Former Lovington Schools Superintendent Jimmy Derrick is credited with breaking the gender barrier in high school girls' athletics in New Mexico.
For that effort, the 64-year-old Lovington man was this year's inductee into New Mexico Activities Association's Hall of Fame during the boy's and girl's state basketball tournaments at the Pit last week.
His honor earned Derrick the right to sport a NMAA ring -- which he jokingly calls his Super Bowl ring.
"It's really caps off 42-year career and it's always nice to be recognized by your peers at the end of your career ... it really was an honor," Derrick said.
His induction into the NMAA Hall of Fame is his proudest professional achievement in his four decade career as an educator and administrator, Derrick said.
"This recognizes the impact that I was able to have personally on students statewide," he said. "That's why you're in this profession -- to benefit students -- and whenever you can impact on a statewide level then that makes it an even greater accomplishment."
In 1973 high school girls in New Mexico got to play in their first state championship title game at Eastern New Mexico University in Portales, thanks to Derrick's efforts in improving girls athletics in the state. Prior to that, girls involved in high school basketball in the state only competed during play days or league times.
Dexter Schools participated in a Mountain/Plains Athletic League when Derrick, age 26, was the principal -- and the youngest high school principal in New Mexico -- of Dexter High School.
Each year when the league's tournament ended, that was the end of the competition for the girls, Derrick recalled. After the 1971 basketball tournament in Ruidoso, he and Dub Williams, now a state representative, decided to do something about getting a girls playoff system started.
In February 1972 he mailed a questionnaire about starting a statewide girls playoff to New Mexico high school principals, Derrick said. Of the 86 districts responding, 50 were in favor of a state championship and 36 opposed. Those responding also indicated 40 were involved in girls interscholastic sports in some form and 46 were not.
After he'd made the results known to the NMAA and State Board of Education, the New Mexico Girls Athletics committee was formed and he served at its first chairman, a position he remained in until 1977, Derrick said.
"It just saw the inequity that was there and Title 9 and the federal government hadn't done anything about it yet," said the man with three daughters and one son and nine grandchildren. "I just felt that girls needed equal opportunity to the boys in athletic competitions."
"Jimmy Derrick deserves the thanks of women in New Mexico for his vision, fair-mindedness, determination and hours of hard work on behalf of girls' athletics," 2005 New Mexico High School Hall of Famer and former Dexter girls coach when Derrick was principal, Pam Allen, said in an e-mail. "Because of his efforts, thousands of girls have had the wonderful experience that only athletic participation affords. ... Jimmy Derrick has impacted in a profound way the lives of generations of women across New Mexico for generations to come."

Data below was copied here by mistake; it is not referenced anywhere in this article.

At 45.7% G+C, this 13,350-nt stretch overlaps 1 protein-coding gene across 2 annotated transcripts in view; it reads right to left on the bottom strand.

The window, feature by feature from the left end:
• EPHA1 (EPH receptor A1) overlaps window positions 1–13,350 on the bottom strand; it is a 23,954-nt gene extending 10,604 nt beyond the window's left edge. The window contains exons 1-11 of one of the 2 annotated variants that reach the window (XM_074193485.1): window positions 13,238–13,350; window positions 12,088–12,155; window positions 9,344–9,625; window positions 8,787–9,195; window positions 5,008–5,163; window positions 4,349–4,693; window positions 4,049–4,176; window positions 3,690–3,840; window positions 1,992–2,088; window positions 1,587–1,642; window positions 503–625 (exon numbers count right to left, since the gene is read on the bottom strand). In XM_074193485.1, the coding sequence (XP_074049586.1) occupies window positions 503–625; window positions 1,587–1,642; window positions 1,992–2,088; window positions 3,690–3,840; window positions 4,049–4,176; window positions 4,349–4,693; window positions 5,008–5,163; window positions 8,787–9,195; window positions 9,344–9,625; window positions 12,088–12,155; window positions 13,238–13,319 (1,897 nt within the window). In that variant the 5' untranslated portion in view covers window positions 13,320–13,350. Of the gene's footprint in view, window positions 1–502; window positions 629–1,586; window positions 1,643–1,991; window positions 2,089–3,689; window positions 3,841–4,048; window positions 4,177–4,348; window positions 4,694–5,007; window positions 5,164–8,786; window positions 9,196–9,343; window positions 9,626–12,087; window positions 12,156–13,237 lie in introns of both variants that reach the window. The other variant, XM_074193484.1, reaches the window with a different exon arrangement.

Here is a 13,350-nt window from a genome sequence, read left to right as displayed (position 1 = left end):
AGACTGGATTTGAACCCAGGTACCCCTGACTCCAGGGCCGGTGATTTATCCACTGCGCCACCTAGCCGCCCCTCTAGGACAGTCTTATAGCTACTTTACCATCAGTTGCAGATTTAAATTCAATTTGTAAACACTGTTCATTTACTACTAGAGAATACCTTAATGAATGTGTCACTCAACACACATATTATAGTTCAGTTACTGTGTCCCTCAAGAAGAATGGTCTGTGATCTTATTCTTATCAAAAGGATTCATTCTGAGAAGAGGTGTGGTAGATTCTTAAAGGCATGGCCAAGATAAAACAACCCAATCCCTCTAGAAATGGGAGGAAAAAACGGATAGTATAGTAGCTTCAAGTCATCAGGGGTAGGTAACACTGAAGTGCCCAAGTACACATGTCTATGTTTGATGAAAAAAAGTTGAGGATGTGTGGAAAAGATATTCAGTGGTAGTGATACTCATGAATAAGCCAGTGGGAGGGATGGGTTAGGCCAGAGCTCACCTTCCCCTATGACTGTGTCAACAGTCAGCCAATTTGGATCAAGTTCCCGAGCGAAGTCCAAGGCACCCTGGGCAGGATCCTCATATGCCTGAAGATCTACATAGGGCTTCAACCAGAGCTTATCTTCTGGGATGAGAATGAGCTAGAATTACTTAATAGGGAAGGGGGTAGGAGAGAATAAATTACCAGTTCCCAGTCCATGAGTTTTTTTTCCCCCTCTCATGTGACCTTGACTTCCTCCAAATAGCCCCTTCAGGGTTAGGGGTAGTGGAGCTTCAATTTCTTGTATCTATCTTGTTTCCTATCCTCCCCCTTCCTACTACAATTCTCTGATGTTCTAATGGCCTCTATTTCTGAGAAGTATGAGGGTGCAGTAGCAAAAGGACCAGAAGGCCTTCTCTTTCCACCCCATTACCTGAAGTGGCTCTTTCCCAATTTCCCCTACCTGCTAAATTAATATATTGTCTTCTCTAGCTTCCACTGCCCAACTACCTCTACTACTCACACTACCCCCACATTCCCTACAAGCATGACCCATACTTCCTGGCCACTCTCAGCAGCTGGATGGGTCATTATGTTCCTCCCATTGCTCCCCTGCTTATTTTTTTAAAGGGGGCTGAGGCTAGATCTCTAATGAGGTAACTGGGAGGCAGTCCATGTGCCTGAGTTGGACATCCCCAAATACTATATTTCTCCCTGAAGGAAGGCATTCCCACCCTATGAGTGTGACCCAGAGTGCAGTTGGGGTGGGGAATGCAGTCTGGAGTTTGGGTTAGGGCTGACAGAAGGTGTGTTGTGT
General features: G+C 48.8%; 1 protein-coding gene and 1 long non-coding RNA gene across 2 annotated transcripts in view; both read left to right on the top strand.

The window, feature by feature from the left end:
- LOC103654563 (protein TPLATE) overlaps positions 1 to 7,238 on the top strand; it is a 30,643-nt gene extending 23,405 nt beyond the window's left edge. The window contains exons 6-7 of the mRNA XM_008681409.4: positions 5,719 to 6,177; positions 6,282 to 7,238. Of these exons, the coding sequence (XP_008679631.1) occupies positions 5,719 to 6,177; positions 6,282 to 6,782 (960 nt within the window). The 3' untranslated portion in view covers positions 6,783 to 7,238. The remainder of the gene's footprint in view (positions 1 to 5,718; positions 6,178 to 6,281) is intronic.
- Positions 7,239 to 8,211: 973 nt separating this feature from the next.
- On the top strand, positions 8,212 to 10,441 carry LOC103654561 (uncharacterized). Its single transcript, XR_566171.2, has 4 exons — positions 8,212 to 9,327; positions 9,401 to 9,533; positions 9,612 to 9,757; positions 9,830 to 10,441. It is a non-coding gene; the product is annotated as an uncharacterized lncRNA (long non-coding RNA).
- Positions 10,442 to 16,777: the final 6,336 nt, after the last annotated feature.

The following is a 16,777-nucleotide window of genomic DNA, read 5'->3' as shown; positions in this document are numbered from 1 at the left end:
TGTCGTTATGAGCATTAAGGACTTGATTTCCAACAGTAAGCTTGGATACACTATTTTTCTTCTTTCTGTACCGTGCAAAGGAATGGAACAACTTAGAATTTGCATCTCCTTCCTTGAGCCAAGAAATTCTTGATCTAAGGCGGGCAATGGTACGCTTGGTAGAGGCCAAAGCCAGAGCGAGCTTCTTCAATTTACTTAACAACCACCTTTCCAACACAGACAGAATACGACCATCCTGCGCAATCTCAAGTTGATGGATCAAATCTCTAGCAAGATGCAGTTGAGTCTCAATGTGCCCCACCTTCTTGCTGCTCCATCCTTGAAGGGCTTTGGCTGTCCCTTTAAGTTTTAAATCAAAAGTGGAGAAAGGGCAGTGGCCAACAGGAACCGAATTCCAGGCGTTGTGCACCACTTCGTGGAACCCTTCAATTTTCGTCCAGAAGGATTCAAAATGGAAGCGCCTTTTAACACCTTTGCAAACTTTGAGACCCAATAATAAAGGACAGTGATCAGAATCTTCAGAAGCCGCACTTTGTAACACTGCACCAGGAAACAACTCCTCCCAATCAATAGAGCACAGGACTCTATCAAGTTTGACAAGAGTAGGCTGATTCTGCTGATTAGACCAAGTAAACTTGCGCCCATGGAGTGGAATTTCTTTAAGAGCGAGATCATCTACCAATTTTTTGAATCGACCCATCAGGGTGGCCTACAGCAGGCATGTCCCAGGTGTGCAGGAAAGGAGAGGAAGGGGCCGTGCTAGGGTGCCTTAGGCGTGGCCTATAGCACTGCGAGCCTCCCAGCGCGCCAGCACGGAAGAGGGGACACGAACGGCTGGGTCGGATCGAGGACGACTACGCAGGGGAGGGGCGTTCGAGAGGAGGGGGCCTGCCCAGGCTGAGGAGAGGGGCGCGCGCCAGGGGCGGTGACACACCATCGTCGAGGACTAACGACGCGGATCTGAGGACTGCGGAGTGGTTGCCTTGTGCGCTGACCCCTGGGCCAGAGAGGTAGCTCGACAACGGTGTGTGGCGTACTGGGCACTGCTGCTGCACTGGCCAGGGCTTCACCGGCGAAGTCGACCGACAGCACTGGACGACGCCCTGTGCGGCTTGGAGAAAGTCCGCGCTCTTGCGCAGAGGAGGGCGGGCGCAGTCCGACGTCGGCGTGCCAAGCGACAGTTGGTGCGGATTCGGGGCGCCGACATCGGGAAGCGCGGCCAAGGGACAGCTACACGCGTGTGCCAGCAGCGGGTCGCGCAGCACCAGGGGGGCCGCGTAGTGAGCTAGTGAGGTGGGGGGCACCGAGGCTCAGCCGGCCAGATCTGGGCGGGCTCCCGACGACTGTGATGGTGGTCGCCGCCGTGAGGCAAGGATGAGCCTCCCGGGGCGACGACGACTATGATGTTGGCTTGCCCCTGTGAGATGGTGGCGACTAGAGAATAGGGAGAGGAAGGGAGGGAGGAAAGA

"It makes me proud for myself because I've been able to be exposed to someone who makes you a better person by seeing they way they make a difference in their life," said Patricia Parsons, Dexter Schools Superintendent and Derrick's former student and colleague. "I also feel really proud of our little town because he let Dexter be the school that really promoted girls athletics, got it started, and that's huge."
Seven years after girls started playing in the state basketball tournament, Derrick took the Dexter girl's team to the state basketball tournament for three consecutive years. The Dexter Lady Demons won the Class AA state championship in 1980.
"That was unbelievable," he said of his experience. "Here I thought it was important enough to start a (girls) program and to be able to coach a state championship team in that tournament ... I was elated."
After finishing college at Western New Mexico University, Derrick, a native New Mexican, started as his career as an educator and football coach in Silver City. He coached boys basketball and football and was a math teacher in Dexter. He was the high school principal in Dexter for five years.
He was also the principal in Weed, N.M., for one year and then returned to Dexter High School, where he coached basketball and track and taught math for about 12 years. He served as principal at Dexter High School again for two years before becoming the superintendent of schools there for four years.
Derrick came out of retirement to work at the Southeastern New Mexico Education Resource Center in Carlsbad for seven years. He was also coordinator for vocational programs for Carlsbad Schools for two years prior to coming to serve as superintendent for Lovington Schools.
He was superintendent for Lovington Schools for four years. After retiring from that position last summer, he's served as director of the Southeast New Mexico Educational Resource Center.